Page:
They will not be adventurous at all, whether exploring off-the-beaten-track places or trying the local cuisine — especially if it’s quite different to what they get at home.  (Eating spaghetti or pizza in Naples is pretty much the same as eating it in New York or Des Moines, for example.)
They’ll go to England, visit London and maybe Bath — but in Bath, they’ll visit the Roman baths museum and not eat at the Pump Room, for instance, or try any of the delicious local pies.
British tourists will go to Spain or the Algarve and complain when they can’t find Egg & Chips on the menu.  Ditto Americans who will eat at the local Burger King, don’t get me started.
Tourists will always try to convert the local currency to their own before making a purchase, just to make sure they’re not getting ripped off.  If you start with the premise that everywhere is more expensive than the U.S. (except in the Third World), you’ll be a lot more relaxed about it.
Lastly, tourists will wear the same clothes overseas as they do at home, rather than trying to blend into the place they’re visiting.  Americans are absolutely the worst in this regard.
All tourists — American, German, British, Japanese or African, whatever — are loud and awful, and a good indicator of where not to go is if the place is full of them.  A bar full of drunken Brits singing football songs in any country except the U.K. will get me out of there quickly.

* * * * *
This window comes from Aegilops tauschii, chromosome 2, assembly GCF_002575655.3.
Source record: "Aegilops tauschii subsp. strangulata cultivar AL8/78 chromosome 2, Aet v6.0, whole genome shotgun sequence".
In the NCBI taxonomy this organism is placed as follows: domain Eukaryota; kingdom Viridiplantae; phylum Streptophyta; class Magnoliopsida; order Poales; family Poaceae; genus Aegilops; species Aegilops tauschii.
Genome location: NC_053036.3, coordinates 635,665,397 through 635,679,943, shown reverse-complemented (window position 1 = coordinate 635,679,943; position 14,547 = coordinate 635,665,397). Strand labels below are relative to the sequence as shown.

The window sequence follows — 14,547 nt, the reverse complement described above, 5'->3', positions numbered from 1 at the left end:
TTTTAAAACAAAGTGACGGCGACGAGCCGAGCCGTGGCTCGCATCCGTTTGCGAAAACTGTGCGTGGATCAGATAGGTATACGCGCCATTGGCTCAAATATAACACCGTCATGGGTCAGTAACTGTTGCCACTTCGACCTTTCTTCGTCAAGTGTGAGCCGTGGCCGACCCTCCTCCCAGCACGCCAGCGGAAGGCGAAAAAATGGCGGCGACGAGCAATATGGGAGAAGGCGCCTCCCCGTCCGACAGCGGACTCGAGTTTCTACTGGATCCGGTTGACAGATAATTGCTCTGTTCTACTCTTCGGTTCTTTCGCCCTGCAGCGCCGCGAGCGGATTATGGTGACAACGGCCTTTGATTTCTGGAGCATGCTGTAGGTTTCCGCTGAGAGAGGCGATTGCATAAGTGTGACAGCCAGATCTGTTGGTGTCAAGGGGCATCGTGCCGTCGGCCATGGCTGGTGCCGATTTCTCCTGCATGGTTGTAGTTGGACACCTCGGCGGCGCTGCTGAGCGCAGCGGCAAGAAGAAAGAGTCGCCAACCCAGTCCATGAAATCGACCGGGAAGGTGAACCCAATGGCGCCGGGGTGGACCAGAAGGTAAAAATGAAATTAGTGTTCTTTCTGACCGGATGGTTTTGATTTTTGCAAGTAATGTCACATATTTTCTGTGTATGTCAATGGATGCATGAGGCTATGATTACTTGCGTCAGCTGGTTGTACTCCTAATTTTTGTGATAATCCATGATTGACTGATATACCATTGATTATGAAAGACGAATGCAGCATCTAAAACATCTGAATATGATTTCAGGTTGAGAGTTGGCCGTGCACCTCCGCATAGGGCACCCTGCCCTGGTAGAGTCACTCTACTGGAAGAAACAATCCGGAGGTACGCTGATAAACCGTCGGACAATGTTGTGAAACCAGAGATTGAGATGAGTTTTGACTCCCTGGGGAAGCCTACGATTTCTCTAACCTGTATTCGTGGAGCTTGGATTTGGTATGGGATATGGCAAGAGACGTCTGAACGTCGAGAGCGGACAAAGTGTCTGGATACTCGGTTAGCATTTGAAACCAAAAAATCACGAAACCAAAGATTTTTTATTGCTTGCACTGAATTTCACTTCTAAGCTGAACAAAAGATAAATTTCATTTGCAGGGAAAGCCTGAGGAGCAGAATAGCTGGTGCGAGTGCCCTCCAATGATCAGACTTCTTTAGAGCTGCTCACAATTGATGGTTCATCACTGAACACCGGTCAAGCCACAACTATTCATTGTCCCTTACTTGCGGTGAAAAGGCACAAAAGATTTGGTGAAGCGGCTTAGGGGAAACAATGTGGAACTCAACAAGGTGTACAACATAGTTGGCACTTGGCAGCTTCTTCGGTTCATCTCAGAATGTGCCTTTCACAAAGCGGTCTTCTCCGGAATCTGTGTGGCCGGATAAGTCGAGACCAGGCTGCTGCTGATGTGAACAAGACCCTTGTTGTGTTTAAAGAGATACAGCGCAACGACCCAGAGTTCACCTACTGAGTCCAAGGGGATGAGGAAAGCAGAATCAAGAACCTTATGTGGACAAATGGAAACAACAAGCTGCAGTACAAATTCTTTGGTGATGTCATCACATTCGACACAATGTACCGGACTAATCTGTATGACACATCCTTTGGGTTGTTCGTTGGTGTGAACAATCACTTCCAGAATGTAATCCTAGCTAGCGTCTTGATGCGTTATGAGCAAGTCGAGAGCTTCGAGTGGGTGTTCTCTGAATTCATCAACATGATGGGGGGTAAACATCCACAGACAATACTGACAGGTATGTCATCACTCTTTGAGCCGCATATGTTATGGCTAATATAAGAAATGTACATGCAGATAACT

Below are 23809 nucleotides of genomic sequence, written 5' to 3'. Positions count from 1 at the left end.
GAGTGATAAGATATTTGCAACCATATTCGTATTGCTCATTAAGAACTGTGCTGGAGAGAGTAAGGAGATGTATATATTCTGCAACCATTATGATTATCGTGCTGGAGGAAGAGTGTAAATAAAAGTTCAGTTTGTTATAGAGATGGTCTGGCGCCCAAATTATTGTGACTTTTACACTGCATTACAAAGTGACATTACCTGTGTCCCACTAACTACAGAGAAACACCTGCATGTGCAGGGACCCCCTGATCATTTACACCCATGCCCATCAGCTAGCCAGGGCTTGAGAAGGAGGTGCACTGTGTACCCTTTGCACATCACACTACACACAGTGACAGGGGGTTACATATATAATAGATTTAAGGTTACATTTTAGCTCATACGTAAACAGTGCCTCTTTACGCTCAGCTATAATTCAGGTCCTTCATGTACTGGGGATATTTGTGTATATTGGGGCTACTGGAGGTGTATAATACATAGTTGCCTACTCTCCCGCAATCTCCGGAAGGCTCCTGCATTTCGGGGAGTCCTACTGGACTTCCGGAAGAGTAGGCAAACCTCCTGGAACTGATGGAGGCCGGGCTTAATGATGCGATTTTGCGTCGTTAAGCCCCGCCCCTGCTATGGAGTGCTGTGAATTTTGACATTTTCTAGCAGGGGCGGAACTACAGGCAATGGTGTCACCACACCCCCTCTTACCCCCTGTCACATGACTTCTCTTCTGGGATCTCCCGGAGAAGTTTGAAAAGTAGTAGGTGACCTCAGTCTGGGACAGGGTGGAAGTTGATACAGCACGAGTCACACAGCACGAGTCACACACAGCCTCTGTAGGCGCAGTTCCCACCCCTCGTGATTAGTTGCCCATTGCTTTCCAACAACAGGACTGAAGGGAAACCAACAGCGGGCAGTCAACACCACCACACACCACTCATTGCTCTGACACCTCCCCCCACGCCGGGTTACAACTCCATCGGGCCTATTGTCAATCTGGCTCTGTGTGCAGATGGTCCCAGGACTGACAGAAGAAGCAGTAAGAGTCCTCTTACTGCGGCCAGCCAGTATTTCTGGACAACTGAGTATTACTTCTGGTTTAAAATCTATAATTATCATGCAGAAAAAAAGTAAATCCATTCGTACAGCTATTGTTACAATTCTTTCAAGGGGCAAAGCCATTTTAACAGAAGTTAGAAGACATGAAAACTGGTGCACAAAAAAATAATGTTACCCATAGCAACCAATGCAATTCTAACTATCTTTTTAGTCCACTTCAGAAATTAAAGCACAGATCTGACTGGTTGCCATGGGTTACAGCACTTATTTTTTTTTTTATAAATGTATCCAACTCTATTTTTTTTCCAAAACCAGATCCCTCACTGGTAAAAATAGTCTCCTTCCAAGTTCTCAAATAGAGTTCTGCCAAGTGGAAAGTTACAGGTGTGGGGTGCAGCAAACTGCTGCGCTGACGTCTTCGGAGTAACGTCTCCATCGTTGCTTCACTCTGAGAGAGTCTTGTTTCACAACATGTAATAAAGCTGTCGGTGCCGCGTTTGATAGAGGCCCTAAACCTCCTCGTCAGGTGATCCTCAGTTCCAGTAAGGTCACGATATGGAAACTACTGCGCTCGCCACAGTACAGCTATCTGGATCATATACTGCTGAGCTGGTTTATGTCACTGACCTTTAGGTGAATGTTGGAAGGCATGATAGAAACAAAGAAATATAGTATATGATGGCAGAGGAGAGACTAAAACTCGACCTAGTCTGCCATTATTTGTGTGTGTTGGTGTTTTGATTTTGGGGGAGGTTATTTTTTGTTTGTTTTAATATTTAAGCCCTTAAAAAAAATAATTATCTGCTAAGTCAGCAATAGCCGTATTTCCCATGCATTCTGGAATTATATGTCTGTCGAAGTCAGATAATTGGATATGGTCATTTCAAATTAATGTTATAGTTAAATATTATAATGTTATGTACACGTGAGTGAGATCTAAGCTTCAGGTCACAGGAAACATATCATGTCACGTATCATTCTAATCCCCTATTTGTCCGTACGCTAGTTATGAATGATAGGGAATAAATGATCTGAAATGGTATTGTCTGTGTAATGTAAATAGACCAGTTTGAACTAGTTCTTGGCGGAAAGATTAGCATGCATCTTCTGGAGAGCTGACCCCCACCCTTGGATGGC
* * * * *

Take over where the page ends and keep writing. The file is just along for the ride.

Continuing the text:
Now for the good stuff.

Travelers want to visit foreign places and take in the way of life there, whether the architecture, the customs, the food and drink, how people dress (and will dress as close to the locals as possible), and how the locals live, in general.  (When I was in London once, I was asked by some Brit friends whether I’d want to have dinner at some “Texas BBQ” restaurant.  Feel free to imagine my response.)
Yes, they will go to the “sights”, but generally out of season (when the locals go), but will shun long lines and queues regardless.
In fact, “out of season” is generally the best time to travel (unless the weather means that everything’s closed, e.g. New England or the French Riviera in January).  And bad weather is not necessarily a deterrent, by the way — it was only when I experienced London in January, for example, that I appreciated why the locals flee Britishland for warmer climes.